At the beginning of December I wrote a review about The End of Your Life Book Club by Will Schwalbe. Will Schwalbe and his mother read many books over the course of time, and the first book of the many discussed was Crossing to Safety by Wallace Stegner.
Crossing to Safety.
Crossing to Safety
Crossing to Safety is a novel that tells the story of life of Larry and Sally Morgan, and their great friends Sid and Charity Lang. The two couples meet when the husbands are embarking on their careers as professors, when they are all beginning to have children, at a time when they have dreams and ambitions about where their lives will go – that time in life when everything seems possible.
There is a disparity between the couples that they are careful not to allow to tarnish their relationship – the Langs are wealthy, the Morgans are not.
But, as Larry Morgan achieves more success as both a professor and a writer than his friend Sid, this difference lessens but is never forgotten.
We meet Larry Morgan, our narrator, in 1972 as he and his wife arrive in Vermont, at the home of the Langs. As Larry looks out at the landscape he thinks about the journey he has just taken, and thinks that the journey really began in 1927 when, they were newly arrived in Madison, Wisconsin to begin their careers as professors, with a desire to make their mark on the world as writers.
The battle cry, of both Stegner and his characters, is “They mought of killed us but they ain’t whuuped us”.
As I read Crossing to Safety I was mindful of the fact that I am now the age that these characters were in 1972. Like Sally and Larry, and Sid and Charity I have lived a life, experienced a long marriage, raised children, have the great pleasure of grandchildren in my life, and the presence of close friends of 40 years and more.
As Larry Morgan observes early in the novel, “we expected to leave a mark on the world. Instead, the world has left marks on us.”
At the end of the novel, after some difficult recent days, and the memories of the long past, Larry wonders, “If we could have foreseen the future during those good days in Madison where all this began, we might not have had the nerve to venture into it.” But, of course they did, as we all do.
We make a life with what comes our way, we do our best for ourselves and those we love. And that is what this novel is all about, the love between a husband and a wife and what really goes on inside a marriage, and friends who are family in all the important ways.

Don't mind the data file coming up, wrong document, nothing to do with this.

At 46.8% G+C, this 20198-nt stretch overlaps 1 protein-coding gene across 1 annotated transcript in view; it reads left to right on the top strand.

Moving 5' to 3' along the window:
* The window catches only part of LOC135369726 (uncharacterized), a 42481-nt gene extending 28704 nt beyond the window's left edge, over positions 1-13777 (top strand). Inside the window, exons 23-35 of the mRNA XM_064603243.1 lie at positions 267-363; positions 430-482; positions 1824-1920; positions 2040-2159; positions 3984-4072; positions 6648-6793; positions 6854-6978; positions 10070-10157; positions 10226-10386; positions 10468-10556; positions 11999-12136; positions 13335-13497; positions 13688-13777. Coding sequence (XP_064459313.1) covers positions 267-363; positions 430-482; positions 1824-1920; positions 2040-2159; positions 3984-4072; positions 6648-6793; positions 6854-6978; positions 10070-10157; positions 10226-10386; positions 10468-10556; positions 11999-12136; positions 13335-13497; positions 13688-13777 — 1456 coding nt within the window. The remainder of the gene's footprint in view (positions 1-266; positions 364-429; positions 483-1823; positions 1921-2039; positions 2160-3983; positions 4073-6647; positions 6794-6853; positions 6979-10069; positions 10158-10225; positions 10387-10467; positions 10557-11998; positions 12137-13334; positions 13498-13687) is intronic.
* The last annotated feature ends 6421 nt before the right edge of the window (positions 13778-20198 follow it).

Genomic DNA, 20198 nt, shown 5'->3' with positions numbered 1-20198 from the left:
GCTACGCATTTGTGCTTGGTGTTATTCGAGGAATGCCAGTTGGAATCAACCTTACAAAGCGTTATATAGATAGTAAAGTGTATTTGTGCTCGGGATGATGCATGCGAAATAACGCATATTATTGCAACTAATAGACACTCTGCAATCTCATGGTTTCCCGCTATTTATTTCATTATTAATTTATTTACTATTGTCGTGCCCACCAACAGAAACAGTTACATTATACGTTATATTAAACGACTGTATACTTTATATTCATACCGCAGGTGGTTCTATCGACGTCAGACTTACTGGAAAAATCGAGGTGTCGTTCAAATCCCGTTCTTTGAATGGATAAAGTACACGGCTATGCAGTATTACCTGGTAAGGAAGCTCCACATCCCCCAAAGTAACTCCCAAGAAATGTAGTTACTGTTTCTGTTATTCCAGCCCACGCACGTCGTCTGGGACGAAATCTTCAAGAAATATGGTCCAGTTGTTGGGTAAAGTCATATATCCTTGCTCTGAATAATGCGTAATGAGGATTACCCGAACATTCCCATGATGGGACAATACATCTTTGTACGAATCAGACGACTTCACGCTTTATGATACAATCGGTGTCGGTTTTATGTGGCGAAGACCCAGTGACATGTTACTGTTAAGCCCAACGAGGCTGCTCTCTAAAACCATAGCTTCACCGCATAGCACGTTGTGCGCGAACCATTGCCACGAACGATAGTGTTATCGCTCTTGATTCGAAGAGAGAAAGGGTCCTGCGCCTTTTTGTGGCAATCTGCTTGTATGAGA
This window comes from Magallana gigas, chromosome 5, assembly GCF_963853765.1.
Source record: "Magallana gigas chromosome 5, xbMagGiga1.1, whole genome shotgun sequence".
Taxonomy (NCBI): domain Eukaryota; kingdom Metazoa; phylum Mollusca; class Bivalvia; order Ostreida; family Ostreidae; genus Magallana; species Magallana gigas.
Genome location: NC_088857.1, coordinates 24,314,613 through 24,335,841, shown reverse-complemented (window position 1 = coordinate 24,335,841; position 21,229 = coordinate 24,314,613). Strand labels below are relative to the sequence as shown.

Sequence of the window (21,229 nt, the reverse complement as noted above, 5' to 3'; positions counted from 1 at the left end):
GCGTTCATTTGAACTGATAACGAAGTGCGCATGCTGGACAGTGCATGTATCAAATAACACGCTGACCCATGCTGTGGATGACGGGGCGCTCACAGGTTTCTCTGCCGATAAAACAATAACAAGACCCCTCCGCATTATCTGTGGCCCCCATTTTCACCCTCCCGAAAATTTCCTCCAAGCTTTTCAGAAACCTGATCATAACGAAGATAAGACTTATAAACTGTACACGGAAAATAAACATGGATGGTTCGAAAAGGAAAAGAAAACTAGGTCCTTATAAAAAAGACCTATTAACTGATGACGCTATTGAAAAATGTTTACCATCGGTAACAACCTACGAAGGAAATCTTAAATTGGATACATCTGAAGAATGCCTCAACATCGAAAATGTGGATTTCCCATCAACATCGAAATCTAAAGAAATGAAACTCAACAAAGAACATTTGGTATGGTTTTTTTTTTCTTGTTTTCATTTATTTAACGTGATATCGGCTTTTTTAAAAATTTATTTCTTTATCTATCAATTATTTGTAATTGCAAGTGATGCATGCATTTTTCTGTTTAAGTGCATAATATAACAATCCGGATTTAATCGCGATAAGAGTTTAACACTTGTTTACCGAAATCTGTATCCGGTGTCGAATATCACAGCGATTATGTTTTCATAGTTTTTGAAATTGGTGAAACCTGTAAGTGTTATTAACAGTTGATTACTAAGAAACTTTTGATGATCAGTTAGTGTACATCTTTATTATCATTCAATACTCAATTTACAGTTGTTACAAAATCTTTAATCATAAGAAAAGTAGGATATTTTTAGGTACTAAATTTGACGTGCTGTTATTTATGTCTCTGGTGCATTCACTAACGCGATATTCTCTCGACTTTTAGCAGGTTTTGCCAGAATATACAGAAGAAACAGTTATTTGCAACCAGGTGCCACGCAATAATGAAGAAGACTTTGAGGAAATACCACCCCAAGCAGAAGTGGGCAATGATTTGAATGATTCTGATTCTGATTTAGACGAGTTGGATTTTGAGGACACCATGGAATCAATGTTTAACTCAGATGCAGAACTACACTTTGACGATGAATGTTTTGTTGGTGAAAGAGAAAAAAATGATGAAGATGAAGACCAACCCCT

As you read about Larry and Sally and Sid and Charity, about being in love when you are young, having children, the successes and failures in life, the relationships along the way, you cannot help but think of your own life.
Reading the introduction and the afterword to the novel, the reader quickly realizes that Crossing to Safety is somewhat autobiographical. Wallace Stegner and his wife owned homes in Vermont and in California. Born in 1909, Wallace Stegner died in an automobile accident in 1993. He started writing fiction and non-fiction in the 1930s while a graduate student at the University of Iowa.
A professor all of his working life, he wrote short stories for magazines, novels and non-fiction. Stegner taught creative writing at Stanford from 1946 to 1971, and taught at the Bread Loaf Writers Conference every summer. In fact he taught at the University of Toronto in 1975. He was awarded 3 Guggenheim Fellowships. Stegner called writers, “the great community of recorded human experience.”
Stegner also lived for a time in both Grand Falls, Montana and Saskatchewan as does (coincidentally?), Richard Ford’s character in his novel Canada. I was struck by the similarities between Wallace Stegner’s life and Richard Ford’s character, Dell Parsons, both sons of unfortunate fathers, boys (and later men) who had to make their own way without the assistance of family. Not knowing if their paths crossed, although I imagine they must have, I wonder if there may be some homage to Wallace Stegner in Richard Ford’s novel.
I was struck, as I am so often, by the fact that I always learn so much from reading fiction, it is truly life long learning.
Reading Crossing to Safety was a delight. Always wondering about where the title comes from, I discovered that Crossing to Safety comes from the following poem by Robert Frost, a close friend to Wallace Stegner,
“I could give all to Time except - except
What I myself have held. But why declare
The things forbidden that while the Customs slept
I have crossed to Safety with? For I am There
And what I would not part with I have kept.”
Best wishes for the New Year.